That being said, each person’s process will be different. It is always beneficial to have someone with experience in Indian law because your legal paperwork is going to need to have tribal-specific verbiage. If someone is a lawyer or someone is going to help you through that process, and they don’t understand tribal-specific verbiage, it makes things more complicated and drawn out. But the process of giving that land back is absolutely possible. And it will be done on an individual basis.

How much has the Land Back movement tried raising awareness to lawmakers and the Biden administration?

There are lots of organizations working on the same issue. There’s NDN collective, which is based out of Rapid City, South Dakota, which is focused primarily on the side of Land Back which is about honoring treaties. So there’s public lands, which have treaties that should be honored, in which those indigenous nations would be in charge of that land and are not. Currently, it’s like 80 percent of the western US would be tribal-protected lands, but are not because they’re not honoring those treaties. 

In the Constitution itself, it states that we must honor those treaties. I do understand why that has been ignored— because of profit. Those public lands are $9 billion of our US budget. And that comes from the wood that is there, logging, right? And cattle making, like leasing the land to cattle grazers, that kind of thing. So, I mean, why would the US government honor those treaties if it means losing $9 billion worth of funds for our operating budget? So we know why the treaties are not honored, we’re not stupid. But we also hope that eventually a lawmaker or somebody will look at those treaties and honor them, and say, ‘okay, you’re right, you know, we really do need to, if we’re going to take the Constitution seriously, we need to take the treaty seriously.’ That’s really what it boils down to.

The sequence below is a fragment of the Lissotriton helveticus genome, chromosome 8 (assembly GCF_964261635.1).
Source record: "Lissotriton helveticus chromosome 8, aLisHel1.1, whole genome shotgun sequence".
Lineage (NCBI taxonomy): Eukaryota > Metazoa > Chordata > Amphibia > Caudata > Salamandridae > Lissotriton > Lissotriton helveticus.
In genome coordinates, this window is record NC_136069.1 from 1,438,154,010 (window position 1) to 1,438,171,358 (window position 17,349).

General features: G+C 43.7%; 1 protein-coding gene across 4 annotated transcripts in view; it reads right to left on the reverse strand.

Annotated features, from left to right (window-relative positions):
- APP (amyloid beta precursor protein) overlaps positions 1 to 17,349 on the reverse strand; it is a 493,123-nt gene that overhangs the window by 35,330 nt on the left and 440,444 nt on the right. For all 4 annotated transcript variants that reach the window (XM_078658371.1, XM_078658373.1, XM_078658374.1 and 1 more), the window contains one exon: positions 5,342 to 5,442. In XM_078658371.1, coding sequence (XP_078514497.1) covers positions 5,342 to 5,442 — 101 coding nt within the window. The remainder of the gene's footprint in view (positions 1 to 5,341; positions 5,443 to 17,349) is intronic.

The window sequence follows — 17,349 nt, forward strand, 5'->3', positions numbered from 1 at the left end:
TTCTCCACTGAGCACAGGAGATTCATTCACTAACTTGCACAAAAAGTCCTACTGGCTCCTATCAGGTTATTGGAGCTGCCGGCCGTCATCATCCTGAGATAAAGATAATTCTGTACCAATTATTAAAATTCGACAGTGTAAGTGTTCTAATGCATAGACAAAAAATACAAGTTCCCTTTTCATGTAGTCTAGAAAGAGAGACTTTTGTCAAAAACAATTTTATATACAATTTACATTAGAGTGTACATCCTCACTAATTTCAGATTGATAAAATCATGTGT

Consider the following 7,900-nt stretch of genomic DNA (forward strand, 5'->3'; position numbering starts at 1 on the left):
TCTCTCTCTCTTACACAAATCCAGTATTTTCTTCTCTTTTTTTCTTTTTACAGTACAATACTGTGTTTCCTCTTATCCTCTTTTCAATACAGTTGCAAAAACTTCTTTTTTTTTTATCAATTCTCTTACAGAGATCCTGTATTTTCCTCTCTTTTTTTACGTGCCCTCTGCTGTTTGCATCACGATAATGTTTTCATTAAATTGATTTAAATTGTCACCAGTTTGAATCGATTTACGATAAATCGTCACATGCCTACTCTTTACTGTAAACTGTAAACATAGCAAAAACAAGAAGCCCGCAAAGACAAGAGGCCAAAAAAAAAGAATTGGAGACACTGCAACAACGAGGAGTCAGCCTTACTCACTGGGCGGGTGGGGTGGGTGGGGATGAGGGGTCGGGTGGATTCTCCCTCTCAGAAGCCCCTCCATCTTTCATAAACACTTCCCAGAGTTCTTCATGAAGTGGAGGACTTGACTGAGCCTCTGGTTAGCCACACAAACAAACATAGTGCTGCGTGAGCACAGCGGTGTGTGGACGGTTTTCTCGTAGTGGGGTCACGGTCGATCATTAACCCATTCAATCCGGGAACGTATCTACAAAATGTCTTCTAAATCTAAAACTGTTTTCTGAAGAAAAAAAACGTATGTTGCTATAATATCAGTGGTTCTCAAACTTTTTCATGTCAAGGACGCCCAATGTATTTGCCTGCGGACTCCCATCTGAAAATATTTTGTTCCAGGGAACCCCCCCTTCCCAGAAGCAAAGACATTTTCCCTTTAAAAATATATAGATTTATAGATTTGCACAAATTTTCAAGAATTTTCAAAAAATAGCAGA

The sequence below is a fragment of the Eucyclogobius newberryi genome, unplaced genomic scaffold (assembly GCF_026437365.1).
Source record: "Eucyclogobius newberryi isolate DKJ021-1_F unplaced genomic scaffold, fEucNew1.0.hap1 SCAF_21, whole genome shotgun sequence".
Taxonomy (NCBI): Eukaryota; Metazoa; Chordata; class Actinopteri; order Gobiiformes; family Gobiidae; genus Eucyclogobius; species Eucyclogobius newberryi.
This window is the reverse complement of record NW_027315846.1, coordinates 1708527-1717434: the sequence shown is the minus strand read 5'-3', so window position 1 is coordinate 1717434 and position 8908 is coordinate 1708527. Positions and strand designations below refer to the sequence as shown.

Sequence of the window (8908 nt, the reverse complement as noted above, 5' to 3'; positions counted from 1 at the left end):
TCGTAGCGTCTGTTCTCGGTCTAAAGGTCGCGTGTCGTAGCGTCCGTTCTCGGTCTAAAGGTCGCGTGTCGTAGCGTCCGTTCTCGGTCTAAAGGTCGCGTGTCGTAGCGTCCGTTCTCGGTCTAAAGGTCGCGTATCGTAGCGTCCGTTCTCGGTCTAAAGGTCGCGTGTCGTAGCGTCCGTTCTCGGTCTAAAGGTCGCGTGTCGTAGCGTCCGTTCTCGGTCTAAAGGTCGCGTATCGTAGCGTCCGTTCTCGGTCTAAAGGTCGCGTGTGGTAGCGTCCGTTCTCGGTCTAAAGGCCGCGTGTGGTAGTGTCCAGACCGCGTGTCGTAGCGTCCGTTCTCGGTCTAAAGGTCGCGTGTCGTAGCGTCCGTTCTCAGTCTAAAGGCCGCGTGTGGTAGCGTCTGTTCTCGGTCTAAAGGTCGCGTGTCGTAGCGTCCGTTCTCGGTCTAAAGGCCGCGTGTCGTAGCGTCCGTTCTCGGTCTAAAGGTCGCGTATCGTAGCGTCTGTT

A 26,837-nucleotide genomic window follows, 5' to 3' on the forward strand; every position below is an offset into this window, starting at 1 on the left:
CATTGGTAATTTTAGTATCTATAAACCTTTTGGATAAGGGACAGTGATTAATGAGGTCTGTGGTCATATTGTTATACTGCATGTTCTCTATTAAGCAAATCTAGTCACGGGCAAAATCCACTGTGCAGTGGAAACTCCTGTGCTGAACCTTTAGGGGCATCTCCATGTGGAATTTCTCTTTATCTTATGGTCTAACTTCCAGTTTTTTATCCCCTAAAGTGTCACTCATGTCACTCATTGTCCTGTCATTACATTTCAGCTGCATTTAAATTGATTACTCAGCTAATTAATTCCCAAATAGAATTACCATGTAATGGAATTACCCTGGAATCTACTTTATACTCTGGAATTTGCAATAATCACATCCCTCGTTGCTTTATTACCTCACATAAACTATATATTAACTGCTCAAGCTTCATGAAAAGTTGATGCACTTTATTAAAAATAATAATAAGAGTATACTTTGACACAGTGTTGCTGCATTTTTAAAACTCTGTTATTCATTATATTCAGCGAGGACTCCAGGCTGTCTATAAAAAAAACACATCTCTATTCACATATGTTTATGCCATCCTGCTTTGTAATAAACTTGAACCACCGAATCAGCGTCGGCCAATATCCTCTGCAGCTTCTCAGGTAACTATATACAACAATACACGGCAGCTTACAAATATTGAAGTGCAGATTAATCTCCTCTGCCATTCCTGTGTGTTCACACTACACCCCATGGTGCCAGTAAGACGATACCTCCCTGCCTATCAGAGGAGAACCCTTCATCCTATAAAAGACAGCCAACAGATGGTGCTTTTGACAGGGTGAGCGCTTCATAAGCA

But organizations like NDN Collective really work hard, specifically on trying to get the treaties for the Black Hills honored. In fact, there was a huge uproar when Trump came, I think it was this past July 4, he came out to the Black Hills, and NDN Collective’s executive director got arrested and charged, because they were protesting and saying ‘these are tribal lands, we’re not gonna give you permission to be here.’ And that’s an exercising of their sovereign rights to do that. But they were arrested and charges were recently dropped. But it was still like this spark to the conversation of ‘Whose land is it really? And what does that mean? What are treaties? How do we honor treaties?’

Then there are organizations in California who are working to return land to tribal nations. But it gets complicated, especially if somebody is a state-recognized tribe and not a federally recognized tribe. State-recognized tribes don’t have land held in trust by the US government, they have to become an entity and then purchase the land back themselves.

A call to return land to tribal nations grows stronger
Corinne Rice

Have you been involved in many individual cases?

I don’t have a degree in Indian law or know how to walk anyone through that legal process. But what I can do is say, ‘Okay, here’s the information for you.’ I’ve been this liaison in between somebody who wants to give land back or a corporation that wants to give land back, or who is interested in learning about it, and then directing them to the legal individuals who can walk them through it.